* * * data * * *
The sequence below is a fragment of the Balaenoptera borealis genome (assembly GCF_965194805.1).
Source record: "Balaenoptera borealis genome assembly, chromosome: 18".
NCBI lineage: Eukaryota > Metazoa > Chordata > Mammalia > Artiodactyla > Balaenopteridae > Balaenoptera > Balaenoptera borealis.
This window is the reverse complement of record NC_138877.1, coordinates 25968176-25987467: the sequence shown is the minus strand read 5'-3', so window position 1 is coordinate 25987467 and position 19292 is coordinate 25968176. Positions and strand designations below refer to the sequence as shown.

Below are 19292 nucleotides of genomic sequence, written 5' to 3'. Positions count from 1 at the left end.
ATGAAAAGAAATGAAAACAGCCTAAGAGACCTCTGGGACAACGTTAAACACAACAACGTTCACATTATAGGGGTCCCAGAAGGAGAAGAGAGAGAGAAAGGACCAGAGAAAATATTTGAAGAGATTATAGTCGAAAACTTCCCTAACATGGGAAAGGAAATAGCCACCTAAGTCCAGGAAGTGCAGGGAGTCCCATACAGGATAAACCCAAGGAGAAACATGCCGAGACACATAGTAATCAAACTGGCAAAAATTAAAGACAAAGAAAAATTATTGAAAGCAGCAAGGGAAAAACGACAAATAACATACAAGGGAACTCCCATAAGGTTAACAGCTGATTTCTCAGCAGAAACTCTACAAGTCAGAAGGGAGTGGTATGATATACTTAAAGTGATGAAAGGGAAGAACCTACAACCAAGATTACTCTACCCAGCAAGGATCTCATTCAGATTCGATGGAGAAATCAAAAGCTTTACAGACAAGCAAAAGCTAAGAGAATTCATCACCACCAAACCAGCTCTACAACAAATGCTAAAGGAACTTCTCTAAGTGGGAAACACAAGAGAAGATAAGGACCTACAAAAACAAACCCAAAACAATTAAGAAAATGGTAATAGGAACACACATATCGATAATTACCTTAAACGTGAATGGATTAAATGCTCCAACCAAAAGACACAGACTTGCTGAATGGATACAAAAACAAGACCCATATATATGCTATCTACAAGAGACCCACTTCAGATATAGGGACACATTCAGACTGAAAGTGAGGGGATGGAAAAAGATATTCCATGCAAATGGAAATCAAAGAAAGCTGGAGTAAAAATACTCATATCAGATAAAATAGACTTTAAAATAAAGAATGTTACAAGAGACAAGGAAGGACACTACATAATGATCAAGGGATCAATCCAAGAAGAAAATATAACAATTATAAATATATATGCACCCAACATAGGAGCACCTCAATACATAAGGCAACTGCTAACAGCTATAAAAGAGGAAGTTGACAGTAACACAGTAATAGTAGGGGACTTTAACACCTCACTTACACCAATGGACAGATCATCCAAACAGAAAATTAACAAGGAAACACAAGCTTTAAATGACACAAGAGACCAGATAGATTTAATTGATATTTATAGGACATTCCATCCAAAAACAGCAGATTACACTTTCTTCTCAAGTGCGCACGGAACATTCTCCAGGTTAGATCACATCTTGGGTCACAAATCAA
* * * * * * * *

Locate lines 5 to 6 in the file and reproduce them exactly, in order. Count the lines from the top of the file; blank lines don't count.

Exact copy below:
Below are 19292 nucleotides of genomic sequence, written 5' to 3'. Positions count from 1 at the left end.
ATGAAAAGAAATGAAAACAGCCTAAGAGACCTCTGGGACAACGTTAAACACAACAACGTTCACATTATAGGGGTCCCAGAAGGAGAAGAGAGAGAGAAAGGACCAGAGAAAATATTTGAAGAGATTATAGTCGAAAACTTCCCTAACATGGGAAAGGAAATAGCCACCTAAGTCCAGGAAGTGCAGGGAGTCCCATACAGGATAAACCCAAGGAGAAACATGCCGAGACACATAGTAATCAAACTGGCAAAAATTAAAGACAAAGAAAAATTATTGAAAGCAGCAAGGGAAAAACGACAAATAACATACAAGGGAACTCCCATAAGGTTAACAGCTGATTTCTCAGCAGAAACTCTACAAGTCAGAAGGGAGTGGTATGATATACTTAAAGTGATGAAAGGGAAGAACCTACAACCAAGATTACTCTACCCAGCAAGGATCTCATTCAGATTCGATGGAGAAATCAAAAGCTTTACAGACAAGCAAAAGCTAAGAGAATTCATCACCACCAAACCAGCTCTACAACAAATGCTAAAGGAACTTCTCTAAGTGGGAAACACAAGAGAAGATAAGGACCTACAAAAACAAACCCAAAACAATTAAGAAAATGGTAATAGGAACACACATATCGATAATTACCTTAAACGTGAATGGATTAAATGCTCCAACCAAAAGACACAGACTTGCTGAATGGATACAAAAACAAGACCCATATATATGCTATCTACAAGAGACCCACTTCAGATATAGGGACACATTCAGACTGAAAGTGAGGGGATGGAAAAAGATATTCCATGCAAATGGAAATCAAAGAAAGCTGGAGTAAAAATACTCATATCAGATAAAATAGACTTTAAAATAAAGAATGTTACAAGAGACAAGGAAGGACACTACATAATGATCAAGGGATCAATCCAAGAAGAAAATATAACAATTATAAATATATATGCACCCAACATAGGAGCACCTCAATACATAAGGCAACTGCTAACAGCTATAAAAGAGGAAGTTGACAGTAACACAGTAATAGTAGGGGACTTTAACACCTCACTTACACCAATGGACAGATCATCCAAACAGAAAATTAACAAGGAAACACAAGCTTTAAATGACACAAGAGACCAGATAGATTTAATTGATATTTATAGGACATTCCATCCAAAAACAGCAGATTACACTTTCTTCTCAAGTGCGCACGGAACATTCTCCAGGTTAGATCACATCTTGGGTCACAAATCAA